After years of fighting to keep Oxon Hill Road at two lanes, discussion of a proposed development nearby has reignited debate over whether the thoroughfare should be widened.
The Prince George’s County Council, which acts as the District Council on zoning issues, held a hearing on various plans for the proposed Tanger outlet mall, which would have an entrance on the road. Council members focused on the potential traffic problems that a 460,000-square-foot retail development could cause in surrounding neighborhoods.
Councilman Obie Patterson (D-Dist. 8) of Fort Washington inquired with representatives for Fairfax, Va.-based developer The Peterson Cos., which is developing the mall, and county planning staff at the hearing about plans for improvements to Oxon Hill Road, asking about the possibility of expanding it from two to four lanes.
“What kind of input have you gotten about [residents’] input on what they’d like to see for Oxon Hill Road?” Patterson asked. “Am I correct when I say that [current plans] are for a four-lane road from [Indian Head Highway] to [the Leary School] and then from that point on just an improved two-lane road down to Fort Foote Road?”
Andre Gingles, an attorney representing the developer, said he has heard some residents “want to see Oxon Hill Road widened to become a four-lane road, and in front of [the Tanger] property, it is a four-lane road.”
But some residents said after the meeting that they were surprised Patterson would bring up the issue now, since the current two-lane plan is well on its way to construction. Susan Hubbard, a spokeswoman for the county Department of Public Works and Transportation, said her agency recently selected a contractor to carry out the two-lane road improvements - which include roundabouts to keep the road primarily residential - and construction is set to begin later this fall.
Dick Kreuger, president of the nearby Broad Creek Historic District Local Advisory Committee, said Tuesday that he was “borderline horrified” that the Oxon Hill Road issue was brought up again, since community members fought vigorously over the past several years to keep the road at two lanes.
“The contract is out, this is not the time to argue that,” Kreuger said. “We’ve argued about that for going on six years now, and the decision was made three years ago.”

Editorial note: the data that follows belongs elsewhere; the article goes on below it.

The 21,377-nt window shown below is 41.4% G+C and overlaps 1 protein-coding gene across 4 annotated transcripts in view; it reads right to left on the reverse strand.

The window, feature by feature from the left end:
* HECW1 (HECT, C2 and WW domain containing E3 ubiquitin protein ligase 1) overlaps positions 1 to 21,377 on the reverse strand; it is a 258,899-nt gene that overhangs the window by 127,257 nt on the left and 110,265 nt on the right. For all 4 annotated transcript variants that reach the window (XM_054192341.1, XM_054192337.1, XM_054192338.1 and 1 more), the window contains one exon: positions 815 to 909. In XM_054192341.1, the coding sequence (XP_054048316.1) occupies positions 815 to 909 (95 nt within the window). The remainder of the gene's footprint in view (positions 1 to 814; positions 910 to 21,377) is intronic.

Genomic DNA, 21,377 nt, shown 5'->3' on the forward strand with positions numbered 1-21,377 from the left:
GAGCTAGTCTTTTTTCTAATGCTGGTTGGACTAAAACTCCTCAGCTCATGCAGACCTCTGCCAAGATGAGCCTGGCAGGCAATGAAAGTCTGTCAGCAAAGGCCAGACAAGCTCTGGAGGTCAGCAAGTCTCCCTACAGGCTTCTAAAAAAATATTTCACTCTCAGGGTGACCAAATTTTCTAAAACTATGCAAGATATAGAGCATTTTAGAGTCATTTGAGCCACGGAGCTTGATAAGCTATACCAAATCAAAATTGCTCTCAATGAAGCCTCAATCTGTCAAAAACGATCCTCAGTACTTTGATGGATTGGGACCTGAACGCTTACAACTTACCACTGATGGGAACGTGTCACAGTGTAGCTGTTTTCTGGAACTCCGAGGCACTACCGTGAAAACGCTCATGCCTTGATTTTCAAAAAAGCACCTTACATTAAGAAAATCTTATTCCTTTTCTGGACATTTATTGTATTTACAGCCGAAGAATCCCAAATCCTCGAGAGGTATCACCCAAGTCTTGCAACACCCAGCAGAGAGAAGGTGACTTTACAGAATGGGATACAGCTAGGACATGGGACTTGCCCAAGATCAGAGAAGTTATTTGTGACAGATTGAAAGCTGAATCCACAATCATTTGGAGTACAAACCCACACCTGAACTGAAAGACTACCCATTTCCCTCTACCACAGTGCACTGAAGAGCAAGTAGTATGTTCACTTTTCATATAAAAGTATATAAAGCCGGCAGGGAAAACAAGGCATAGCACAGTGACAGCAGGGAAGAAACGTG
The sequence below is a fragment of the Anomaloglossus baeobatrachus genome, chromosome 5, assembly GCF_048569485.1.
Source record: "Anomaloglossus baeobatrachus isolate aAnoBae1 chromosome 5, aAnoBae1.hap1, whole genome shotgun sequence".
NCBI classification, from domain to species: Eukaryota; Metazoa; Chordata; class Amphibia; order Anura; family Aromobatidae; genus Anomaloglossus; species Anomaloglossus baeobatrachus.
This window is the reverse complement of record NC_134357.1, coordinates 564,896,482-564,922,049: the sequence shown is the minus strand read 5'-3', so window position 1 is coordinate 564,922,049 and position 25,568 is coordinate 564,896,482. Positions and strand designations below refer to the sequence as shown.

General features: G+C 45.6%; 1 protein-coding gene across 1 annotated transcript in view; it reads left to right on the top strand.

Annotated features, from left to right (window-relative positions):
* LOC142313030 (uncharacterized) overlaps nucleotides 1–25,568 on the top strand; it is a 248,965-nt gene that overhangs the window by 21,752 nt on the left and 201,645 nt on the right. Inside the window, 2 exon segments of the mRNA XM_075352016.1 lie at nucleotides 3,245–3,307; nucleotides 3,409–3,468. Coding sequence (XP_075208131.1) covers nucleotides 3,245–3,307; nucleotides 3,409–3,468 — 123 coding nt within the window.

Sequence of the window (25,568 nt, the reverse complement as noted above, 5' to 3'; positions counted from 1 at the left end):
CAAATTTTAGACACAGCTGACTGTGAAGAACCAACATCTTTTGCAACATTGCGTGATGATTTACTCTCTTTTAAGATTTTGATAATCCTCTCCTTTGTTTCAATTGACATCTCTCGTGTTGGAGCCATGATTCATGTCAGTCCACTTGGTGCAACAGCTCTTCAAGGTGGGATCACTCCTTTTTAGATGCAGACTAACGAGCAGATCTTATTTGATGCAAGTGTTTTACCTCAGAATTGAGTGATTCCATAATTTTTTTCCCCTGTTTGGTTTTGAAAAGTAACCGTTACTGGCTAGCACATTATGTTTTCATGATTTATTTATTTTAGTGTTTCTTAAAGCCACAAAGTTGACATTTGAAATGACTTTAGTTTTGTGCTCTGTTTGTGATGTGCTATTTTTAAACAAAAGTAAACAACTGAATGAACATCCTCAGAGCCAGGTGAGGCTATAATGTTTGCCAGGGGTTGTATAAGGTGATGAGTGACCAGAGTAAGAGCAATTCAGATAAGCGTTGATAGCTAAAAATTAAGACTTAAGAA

Kreuger said that, according to traffic studies associated with the project, only 20 percent of people who would visit the proposed outlets would use Oxon Hill Road, and instead use major roads like Indian Head Highway. Kreuger added that the addition of roundabouts could actually decrease traffic on the road, as people who currently use it as a cut-through would likely begin taking a different route.
And the logistics of making the road four lanes would be detrimental to residents who already live along Oxon Hill Road, he said.
“If you look at the ramifications of making a four-lane road with bike lanes and sidewalks, all those people [who live on the road] will lose a big chunk of their front yards,” he said. “The road would have to be 15 feet wider on either side, and there just isn’t any room to take that except out of people’s front yards.”
County Council Chairwoman Andrea Harrison (D-Dist. 5) of Springdale spoke at the hearing and seemed to echo Patterson’s concerns about Oxon Hill Road’s future as a two-lane thoroughfare.
“We’ve heard time and again from a number of residents about the challenges of Oxon Hill Road,” Harrison said. “I’m troubled that the traffic study says Oxon Hill Road is operating on an acceptable level. ... I’m very concerned for the residents along Oxon Hill Road, as well as those who use it as a cut-through.”
Carla Ragland-Rose, 48, of Fort Washington said she was opposed to the Tanger project in part because she fears an increase in traffic in her commute, during which she cuts through on Oxon Hill Road.
“[Harbor Drive] is terrible from 3 until 7 p.m., along with Oxon Hill Road and [Indian Head Highway],” Ragland-Rose said at the hearing. “I wonder what options will there be for residents if Tanger Mall would be built there for them to get home at a decent time in the evening? It already takes three times as long as it should.”